Finally, one limitation of this study is the fact that our sample participants all came from the same geographic location, which means that our results cannot be assumed to represent all adolescents on a national scale without further verification. Additionally, this study limited participant age to 12–16 years. Future research should expand to include nationwide samples, a wider variety of ages, and different sport types (i.e., football, tennis, and jogging) to improve the questionnaire’s reliability and validity better.

Conclusion

A novel 13-item short Chinese version of Sport Orientation Questionnaire (SOQ-CA) was developed based on the frameworks of Gill’s original SOQ. With the analysis of data from Chinese youth, it has been proven to be a reliable and valid measure of sport orientation for Chinese adolescents. It can be used not only to assess daily exercise or physical education in class, but also for adolescent self-evaluation to assess daily exercise or physical education in class, as well as adolescent’s self-evaluation regarding their extracurricular physical activities and competitive orientation.

Data Availability Statement

The raw data supporting the conclusions of this article will be made available by the authors, without undue reservation, to any qualified researcher.

Ethics Statement

This study was approved by the Scientific Ethics Committee of Academic Committee of the Southwest University. All parents/guardians signed a statement of consent authorizing the participation of their children. All the adolescents also signed the consent forms.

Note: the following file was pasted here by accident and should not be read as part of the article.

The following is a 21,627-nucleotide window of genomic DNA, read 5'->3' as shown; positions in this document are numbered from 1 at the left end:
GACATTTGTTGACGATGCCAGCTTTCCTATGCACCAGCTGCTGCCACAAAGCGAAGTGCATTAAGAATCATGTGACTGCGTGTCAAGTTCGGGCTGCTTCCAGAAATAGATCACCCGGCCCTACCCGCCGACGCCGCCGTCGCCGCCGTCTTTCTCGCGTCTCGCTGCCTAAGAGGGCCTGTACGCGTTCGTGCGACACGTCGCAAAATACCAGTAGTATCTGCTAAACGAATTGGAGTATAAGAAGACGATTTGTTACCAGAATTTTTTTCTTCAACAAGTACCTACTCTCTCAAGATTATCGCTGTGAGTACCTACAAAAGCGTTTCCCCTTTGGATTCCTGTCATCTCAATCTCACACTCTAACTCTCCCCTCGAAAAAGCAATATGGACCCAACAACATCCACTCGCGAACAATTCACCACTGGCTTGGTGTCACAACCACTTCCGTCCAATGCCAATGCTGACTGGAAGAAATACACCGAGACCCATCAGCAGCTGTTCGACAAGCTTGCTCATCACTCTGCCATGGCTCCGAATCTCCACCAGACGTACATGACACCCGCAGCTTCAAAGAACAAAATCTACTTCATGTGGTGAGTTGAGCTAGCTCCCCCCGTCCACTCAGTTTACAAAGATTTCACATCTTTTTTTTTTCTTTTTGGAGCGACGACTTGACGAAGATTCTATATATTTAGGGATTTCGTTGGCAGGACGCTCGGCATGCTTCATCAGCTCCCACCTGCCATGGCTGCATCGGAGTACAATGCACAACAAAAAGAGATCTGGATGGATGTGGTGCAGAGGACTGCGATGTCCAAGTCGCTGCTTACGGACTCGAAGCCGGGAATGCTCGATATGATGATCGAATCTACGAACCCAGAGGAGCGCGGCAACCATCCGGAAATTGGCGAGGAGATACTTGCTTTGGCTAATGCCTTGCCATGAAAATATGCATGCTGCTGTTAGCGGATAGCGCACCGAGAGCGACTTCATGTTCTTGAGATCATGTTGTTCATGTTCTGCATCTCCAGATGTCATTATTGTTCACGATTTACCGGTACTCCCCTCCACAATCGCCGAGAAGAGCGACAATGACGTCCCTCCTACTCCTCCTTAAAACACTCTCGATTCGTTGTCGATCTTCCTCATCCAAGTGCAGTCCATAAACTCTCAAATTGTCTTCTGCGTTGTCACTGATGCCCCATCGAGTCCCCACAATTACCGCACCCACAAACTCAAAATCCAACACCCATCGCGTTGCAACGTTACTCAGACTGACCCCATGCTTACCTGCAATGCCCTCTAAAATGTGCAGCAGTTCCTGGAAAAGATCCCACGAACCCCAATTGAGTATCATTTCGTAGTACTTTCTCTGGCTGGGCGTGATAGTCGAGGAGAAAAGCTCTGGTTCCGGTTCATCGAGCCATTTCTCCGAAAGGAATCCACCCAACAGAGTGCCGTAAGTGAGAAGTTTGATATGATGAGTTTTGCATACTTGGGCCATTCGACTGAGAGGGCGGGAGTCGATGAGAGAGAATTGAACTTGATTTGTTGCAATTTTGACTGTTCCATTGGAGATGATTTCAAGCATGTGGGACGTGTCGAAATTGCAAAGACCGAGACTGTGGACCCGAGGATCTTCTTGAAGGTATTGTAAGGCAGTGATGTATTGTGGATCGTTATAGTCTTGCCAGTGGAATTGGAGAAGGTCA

Author Contributions

JC and YY: data collection, conception and design, data analysis, and writing the manuscript. NS: research design and critical revision.

Funding

This study was supported by the National Social Science Fund (15CTY011), the Fundamental Research Funds for the Central Universities of Southwest University (SWU1709240), and the Innovation Team Project (SWU1909105).

Conflict of Interest

The authors declare that the research was conducted in the absence of any commercial or financial relationships that could be construed as a potential conflict of interest.

Acknowledgments

We would like to thank the students and their parents who participated in this study, as well as the study staff for their support. In addition, we thank the reviewers’ comments and suggestions.

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Keywords: Chinese adolescents, competitiveness, SOQ-CA, sport orientation, sports motivation

Citation: Chang J, Yi Y and Song N (2020) Development and Validation of a Short Version Sport Orientation Questionnaire for Chinese Adolescents (SOQ-CA). Front. Psychol. 11:1039. doi: 10.3389/fpsyg.2020.01039

Received: 01 February 2020; Accepted: 24 April 2020;
Published: 17 June 2020.

Edited by:

Mengcheng Wang, Guangzhou University, China

Reviewed by:

Atta Abbas Naqvi, University of Science Malaysia, Malaysia
Haiyan Zhao, Beijing Education Examinations Authority, China

Copyright © 2020 Chang, Yi and Song. This is an open-access article distributed under the terms of the Creative Commons Attribution License (CC BY). The use, distribution or reproduction in other forums is permitted, provided the original author(s) and the copyright owner(s) are credited and that the original publication in this journal is cited, in accordance with accepted academic practice. No use, distribution or reproduction is permitted which does not comply with these terms.

*Correspondence: Yali Yi, yiyali_ynu@163.com; Naiqing Song, songnq@swu.edu.cn